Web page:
# Field strength vanishes iff $A_{\mu}$ is pure gauge

Is it true that the field strength $F_{\mu\nu}$ in a non-Abelian gauge theory with gauge group $G$ vanishes if, and only if, the gauge field $A_{\mu}$ is a pure gauge?

I can show one implication.

If $A_{\mu}=\frac{i}{g}U\partial_{\mu}U^{\dagger}$ where $U \in G$, then the field strength vanishes, but I am struggling with the other implication.

TL;DR: Vanishing field-strength $$F=0$$ does not imply that the gauge potential $$A$$ is pure gauge. It only holds locally. There could be global obstructions. In fact, topological obstructions could happen even if the gauge group $$G$$ is Abelian.

More details:

1. The starting point is a connected (but not necessarily simply connected) gauge Lie group $$G$$ and a globally defined gauge potential $$A$$ on a connected (but not necessarily simply connected) spacetime manifold $$M$$. In this answer the covariant derivative is by convention $$\mathrm{D}=\mathrm{d}-A$$, i.e. $$A$$ is typically an anti-Hermitian matrix-valued 1-form. A gauge transformation takes the form $$A^{\prime}~=~-U(\mathrm{D} U^{-1}), \qquad U~\in~G.\tag{1}$$

2. Let us warm up by reviewing the easy way. If $$A^{\prime}$$ is pure gauge $$A^{\prime}=-U(\mathrm{d} U^{-1})$$, then there exists a gauge transformation (1) such that the new gauge potential $$A=0$$ vanishes identically, and hence the (new and old) field strengths $$F^{\prime}=UFU^{-1}=0$$ vanish identically.

3. Next let us return to OP's question and sketched the proof of the opposite implication in a simply connected region $$\Omega\subseteq M$$ containing a fiducial point $$x_{0}\in M$$:

• For a point $$x\in \Omega$$ choose a path/curve $$C$$ from $$x_0$$ to $$x$$.

• Define group element via a Wilson line$$^1$$ $$U(x,x_0)~:=~P e^{\int_{C} \!A},\tag{2}$$ where $$P$$ denotes path ordering.

• Next use the non-Abelian Stokes' theorem to argue that this definition (2) does not depend on the curve $$C$$, because $$F=0$$.

• Finally, use the group-valued section (2) to gauge transform the gauge potential $$A$$ to be zero.

4. Example: Consider the punctured plane $$M=\mathbb{R}^2\backslash\{(0,0)\}$$ with coordinates \begin{align}x~=~&r\cos\theta, \qquad y~=~r\sin\theta, \cr \theta~\sim~&\theta+2\pi,\qquad r~>~0;\end{align}\tag{3} and with Abelian gauge group $$G=U(1)$$.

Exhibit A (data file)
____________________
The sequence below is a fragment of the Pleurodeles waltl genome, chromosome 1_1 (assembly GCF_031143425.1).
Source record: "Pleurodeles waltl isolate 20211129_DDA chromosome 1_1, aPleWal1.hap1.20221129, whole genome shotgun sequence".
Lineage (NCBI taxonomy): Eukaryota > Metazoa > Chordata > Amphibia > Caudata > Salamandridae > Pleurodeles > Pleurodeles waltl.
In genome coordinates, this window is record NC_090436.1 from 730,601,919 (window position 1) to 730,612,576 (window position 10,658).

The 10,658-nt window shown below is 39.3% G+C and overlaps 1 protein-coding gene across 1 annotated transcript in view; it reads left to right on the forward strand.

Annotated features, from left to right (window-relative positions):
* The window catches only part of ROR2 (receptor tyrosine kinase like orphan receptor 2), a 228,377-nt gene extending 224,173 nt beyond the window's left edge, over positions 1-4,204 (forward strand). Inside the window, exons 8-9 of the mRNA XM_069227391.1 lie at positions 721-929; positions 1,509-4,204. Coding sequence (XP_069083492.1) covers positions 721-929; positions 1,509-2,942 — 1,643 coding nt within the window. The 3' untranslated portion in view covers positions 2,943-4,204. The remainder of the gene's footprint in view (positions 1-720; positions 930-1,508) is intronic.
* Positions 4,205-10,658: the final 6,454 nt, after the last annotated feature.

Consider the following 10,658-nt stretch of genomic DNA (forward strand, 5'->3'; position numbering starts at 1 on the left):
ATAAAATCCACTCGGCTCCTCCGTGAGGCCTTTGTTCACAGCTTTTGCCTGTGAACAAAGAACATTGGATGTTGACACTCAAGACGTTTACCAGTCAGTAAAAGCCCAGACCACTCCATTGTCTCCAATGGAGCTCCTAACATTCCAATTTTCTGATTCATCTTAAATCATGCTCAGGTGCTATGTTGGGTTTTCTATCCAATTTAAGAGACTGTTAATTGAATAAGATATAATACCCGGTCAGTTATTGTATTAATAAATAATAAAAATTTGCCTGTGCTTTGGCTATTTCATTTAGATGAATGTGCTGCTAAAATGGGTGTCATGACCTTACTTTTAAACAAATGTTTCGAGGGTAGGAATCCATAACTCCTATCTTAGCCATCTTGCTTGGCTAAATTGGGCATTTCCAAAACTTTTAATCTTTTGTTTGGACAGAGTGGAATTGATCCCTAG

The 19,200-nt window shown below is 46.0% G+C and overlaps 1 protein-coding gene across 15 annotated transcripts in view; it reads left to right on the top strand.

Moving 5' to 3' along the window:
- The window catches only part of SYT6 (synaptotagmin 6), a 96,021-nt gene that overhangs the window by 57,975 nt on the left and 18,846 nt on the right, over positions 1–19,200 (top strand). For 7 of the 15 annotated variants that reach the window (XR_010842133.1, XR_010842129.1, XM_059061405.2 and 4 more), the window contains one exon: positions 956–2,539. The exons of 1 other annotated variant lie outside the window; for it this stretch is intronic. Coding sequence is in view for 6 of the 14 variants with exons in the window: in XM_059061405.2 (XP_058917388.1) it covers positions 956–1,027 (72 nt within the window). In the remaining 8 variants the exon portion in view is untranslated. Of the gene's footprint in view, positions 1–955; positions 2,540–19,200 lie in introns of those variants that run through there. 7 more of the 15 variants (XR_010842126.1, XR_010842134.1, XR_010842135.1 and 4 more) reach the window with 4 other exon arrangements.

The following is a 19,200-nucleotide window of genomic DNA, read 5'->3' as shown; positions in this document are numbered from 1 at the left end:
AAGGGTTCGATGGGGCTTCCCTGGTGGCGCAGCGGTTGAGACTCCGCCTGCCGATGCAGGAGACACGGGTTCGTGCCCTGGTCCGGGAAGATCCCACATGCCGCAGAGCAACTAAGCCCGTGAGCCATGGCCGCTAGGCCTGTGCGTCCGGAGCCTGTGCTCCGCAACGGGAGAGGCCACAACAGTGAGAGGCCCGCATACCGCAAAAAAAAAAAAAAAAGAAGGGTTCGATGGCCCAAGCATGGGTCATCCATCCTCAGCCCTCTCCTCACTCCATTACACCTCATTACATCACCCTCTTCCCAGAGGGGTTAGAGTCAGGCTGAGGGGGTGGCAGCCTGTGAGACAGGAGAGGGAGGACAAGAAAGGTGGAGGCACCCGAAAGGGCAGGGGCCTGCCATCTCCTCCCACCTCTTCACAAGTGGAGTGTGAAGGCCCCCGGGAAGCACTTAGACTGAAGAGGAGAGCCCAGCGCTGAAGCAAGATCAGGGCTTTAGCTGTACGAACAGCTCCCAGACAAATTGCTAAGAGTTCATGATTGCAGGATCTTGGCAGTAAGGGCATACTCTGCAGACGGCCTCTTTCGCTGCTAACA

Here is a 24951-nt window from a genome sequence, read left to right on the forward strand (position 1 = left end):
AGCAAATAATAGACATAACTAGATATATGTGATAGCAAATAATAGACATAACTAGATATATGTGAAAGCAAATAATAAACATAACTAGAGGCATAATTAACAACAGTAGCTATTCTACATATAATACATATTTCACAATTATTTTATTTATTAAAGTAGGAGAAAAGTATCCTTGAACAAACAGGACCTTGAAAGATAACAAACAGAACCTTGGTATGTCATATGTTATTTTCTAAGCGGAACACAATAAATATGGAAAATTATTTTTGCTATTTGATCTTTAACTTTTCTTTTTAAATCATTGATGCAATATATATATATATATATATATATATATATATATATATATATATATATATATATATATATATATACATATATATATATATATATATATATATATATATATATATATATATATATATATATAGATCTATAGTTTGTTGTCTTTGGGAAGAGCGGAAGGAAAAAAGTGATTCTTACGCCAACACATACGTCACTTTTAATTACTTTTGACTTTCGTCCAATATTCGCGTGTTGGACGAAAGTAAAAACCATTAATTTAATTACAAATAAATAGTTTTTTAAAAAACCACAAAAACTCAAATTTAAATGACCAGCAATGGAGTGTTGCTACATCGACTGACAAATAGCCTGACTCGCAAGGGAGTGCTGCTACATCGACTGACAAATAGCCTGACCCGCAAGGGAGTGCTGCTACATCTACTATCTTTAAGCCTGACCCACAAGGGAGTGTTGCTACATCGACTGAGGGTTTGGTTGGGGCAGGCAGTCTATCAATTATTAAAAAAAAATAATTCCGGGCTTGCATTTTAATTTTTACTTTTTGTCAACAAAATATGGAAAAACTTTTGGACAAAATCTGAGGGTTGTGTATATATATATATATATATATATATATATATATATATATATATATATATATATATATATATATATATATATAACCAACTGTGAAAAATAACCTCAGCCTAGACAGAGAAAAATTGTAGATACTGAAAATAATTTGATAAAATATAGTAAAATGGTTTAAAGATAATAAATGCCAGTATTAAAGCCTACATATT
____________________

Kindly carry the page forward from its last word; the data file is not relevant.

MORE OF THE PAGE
Let the (imaginary valued) gauge potential 1-form be $$-iA~=~\frac{x\mathrm{d}y-y\mathrm{d}x}{x^2+y^2}~=~\mathrm{d}\theta~=~-iU^{-1}\mathrm{d}U,\tag{4}$$ where $$U(x,y)~=~e^{i\theta(x,y)}~\in~G\tag{5}$$ is a globally well-defined group-valued section. The field strength $$F$$ vanishes, so the gauge potential (4) is pure gauge. However, if we scale $$A\to \lambda A$$ in eq. (4) with a non-integer constant $$\lambda\in\mathbb{R}\backslash\mathbb{Z}$$, then $$A$$ will no longer be pure gauge (because the corresponding $$U=e^{i\lambda\theta}$$ becomes multivalued), but $$F$$ will still be zero.

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$$^1$$ If $$G$$ is not simply connected then work in the universal covering group $$\tilde{G}$$. We can always later project down to $$G$$.

• Thanks, it is almost all clear to me. Just let me ask a small clarification, please. Is it correct to say that the the underlying idea of your proof is that if $F=0$ then it can be built a group element $U(x)$ appositely created to show that using that in the gauge transformation will lead to a vanishing $A$? If I understood right this makes sense, for it is a proof that in the $F=0$ case $A$ must be null, or gauge equivalent to $0$, i.e. in pure gauge. Feb 9, 2014 at 18:35
• @Federico Carta: Right, it seems you got it. Feb 9, 2014 at 18:38
• In what sense could a topological obstruction make the claim $F=0$ $\rightarrow$$A= pure gauge invalid? If I had to guess, I would say you have instantons in mind. However, there one starts with a F=0 configuration at t= - \infty and ends with a F=0 configuration at t= -\infty. Both correspond to A= pure gauge. In between however, something happens (the instanton), such that F \neq 0 and thus, of course, A \neq pure gauge. – jak Dec 7, 2017 at 8:53 • While the instanton corresponds to a non-pure-gauge configuration + F \neq 0 and connects inequivalent F=0 configurations, I don't see why it makes the claim F=0 \rightarrow$$A=$ pure gauge invalid...
– jak
Dec 7, 2017 at 8:54
• @Qmechanic Could you please explain what the global obstructions are for both Abelian and non-Abelian theories? Do you mean that if the manifold on which the theory is defined has nontrivial first cohomology group or you have something else in mind? Jul 28, 2020 at 1:44